Since the beginning of the COVID-19 pandemic, New Yorkers have had to become familiar with all sorts of concepts that were mostly only known to public health officials and epidemiologists. “Social distancing” and “community spread,” for example, are two terms that many were not familiar with before March.
Even government officials have expressed weariness with all the new language.
“Testing, tracing, testing, tracing, we use these words like people would know what they mean,” Governor Andrew Cuomo said during a press briefing earlier this week.
But the term ”contact tracing” is crucial to the governor’s plan to gradually reopen the state. Here’s a brief rundown on what it is and how it will be handled in New York.
What is contact tracing and why is it so important for getting back to business?
Contact tracing is a method of containing the virus before it can spread too far. It's been used by public health officials for decades to manage outbreaks of diseases like tuberculosis, syphilis, and ebola, but it takes some groundwork to do it well. When a person tests positive for COVID-19, that result is reported to the state and to their local health department. A contact tracer will be notified, and will work with the person to figure out as many people as possible who they had close contact with during the virus’ incubation period, generally believed to last up to 14 days prior to symptoms appearing.
New York City health officials discussed contact tracing in the early days of the COVID-19 pandemic, referring to tracers as “disease detectives,” but the method was put on the backburner when it became clear that infection rates were exploding. As infection rates begin to decline, public health agencies are ramping up their contact tracing programs, even partnering with outside providers.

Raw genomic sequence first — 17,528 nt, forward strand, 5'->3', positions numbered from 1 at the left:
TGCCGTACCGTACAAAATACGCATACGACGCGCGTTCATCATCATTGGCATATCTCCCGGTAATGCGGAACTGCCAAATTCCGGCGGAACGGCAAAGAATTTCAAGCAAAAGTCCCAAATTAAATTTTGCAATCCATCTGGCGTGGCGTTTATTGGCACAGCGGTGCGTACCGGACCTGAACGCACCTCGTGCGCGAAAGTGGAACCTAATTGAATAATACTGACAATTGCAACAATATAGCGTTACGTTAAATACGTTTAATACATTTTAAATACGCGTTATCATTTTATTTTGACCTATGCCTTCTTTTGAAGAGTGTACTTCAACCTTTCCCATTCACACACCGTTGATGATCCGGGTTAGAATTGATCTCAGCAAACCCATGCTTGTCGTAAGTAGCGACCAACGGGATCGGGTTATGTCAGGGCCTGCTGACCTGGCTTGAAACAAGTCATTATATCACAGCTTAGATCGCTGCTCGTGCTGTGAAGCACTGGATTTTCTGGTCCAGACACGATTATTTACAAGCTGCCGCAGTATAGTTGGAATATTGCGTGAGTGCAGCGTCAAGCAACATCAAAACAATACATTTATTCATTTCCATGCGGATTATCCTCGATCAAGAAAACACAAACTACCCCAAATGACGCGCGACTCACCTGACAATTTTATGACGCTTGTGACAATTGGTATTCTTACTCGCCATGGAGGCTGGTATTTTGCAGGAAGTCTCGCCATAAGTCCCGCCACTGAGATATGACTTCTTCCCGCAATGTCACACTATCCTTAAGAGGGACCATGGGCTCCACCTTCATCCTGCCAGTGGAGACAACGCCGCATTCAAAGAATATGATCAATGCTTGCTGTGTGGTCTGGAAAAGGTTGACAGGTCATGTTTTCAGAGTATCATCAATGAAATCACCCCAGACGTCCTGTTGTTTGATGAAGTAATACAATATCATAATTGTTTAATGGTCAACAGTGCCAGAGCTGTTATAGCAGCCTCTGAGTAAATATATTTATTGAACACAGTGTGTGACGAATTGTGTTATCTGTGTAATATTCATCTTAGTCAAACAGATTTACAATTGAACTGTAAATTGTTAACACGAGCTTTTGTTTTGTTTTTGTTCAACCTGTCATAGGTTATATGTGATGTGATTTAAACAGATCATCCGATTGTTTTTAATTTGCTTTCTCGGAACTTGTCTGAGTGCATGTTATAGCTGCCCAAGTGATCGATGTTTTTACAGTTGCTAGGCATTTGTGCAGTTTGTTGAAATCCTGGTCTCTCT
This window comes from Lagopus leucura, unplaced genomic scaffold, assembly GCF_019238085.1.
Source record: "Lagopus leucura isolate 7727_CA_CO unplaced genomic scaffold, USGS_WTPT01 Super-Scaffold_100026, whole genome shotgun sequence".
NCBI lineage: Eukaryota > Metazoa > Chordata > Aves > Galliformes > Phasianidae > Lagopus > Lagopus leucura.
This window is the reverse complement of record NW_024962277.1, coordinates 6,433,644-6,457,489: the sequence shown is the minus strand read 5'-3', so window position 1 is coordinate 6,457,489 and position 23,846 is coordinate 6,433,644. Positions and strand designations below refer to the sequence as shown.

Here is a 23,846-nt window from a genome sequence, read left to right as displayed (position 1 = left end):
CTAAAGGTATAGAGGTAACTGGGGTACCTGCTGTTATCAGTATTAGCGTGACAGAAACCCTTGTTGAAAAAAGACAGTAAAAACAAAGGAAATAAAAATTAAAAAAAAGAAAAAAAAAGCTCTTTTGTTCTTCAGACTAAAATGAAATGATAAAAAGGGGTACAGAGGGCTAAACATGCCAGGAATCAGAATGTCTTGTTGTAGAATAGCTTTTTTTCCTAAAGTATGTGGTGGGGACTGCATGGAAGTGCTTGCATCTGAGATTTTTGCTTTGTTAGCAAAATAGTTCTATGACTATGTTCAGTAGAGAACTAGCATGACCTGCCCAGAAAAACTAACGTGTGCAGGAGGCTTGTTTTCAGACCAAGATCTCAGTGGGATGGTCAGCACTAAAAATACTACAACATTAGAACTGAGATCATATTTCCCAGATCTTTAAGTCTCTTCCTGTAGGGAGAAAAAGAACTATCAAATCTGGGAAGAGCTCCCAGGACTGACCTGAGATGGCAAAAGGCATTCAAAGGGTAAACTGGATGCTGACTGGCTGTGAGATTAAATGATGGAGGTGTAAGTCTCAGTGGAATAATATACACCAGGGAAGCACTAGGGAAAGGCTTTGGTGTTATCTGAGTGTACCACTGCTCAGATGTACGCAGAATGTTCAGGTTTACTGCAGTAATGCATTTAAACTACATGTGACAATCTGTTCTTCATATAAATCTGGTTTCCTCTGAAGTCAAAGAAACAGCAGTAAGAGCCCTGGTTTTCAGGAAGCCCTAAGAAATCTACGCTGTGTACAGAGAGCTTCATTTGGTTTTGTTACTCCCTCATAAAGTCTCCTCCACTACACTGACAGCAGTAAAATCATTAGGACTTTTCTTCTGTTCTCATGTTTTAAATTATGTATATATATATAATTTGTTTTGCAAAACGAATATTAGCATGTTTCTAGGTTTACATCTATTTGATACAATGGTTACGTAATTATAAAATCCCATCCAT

New York City Health + Hospitals (H+H) begun their contact tracing program last week, with 500 tracers onboarded. The move for H+H to take the lead on this program was significant since it deviated from the longstanding practice of the city Department of Health taking the sole lead. Elected officials interpreted this move as political. Even so, the two agencies are collaborating on the program.
What counts as “close contact?”
It depends on the situation. The U.S. Centers for Disease Control and Prevention guidelines classify it as 15 minutes of close contact, such as chatting with a friend, without wearing masks while riding a train. Contact tracers have some leeway in using their judgement to decide which contacts of a COVID-19 infected patient are at higher risk of infection. The contact tracer will then track down those people and warn them that they may have been exposed to the virus and should isolate themselves for two weeks. Contact tracers are bound by confidentiality laws not to disclose the identity of the infected person the newly infected person came in contact with.
Who is in charge of this, New York City or the state?
A little bit of both. As part of Cuomo’s reopening plan, one metric used to determine whether a county can start reopening is whether it has hired enough contact tracers. Currently, that’s set at a minimum of 30 per 100,000 people. It’s then up to local public health agencies to hire those contact tracers.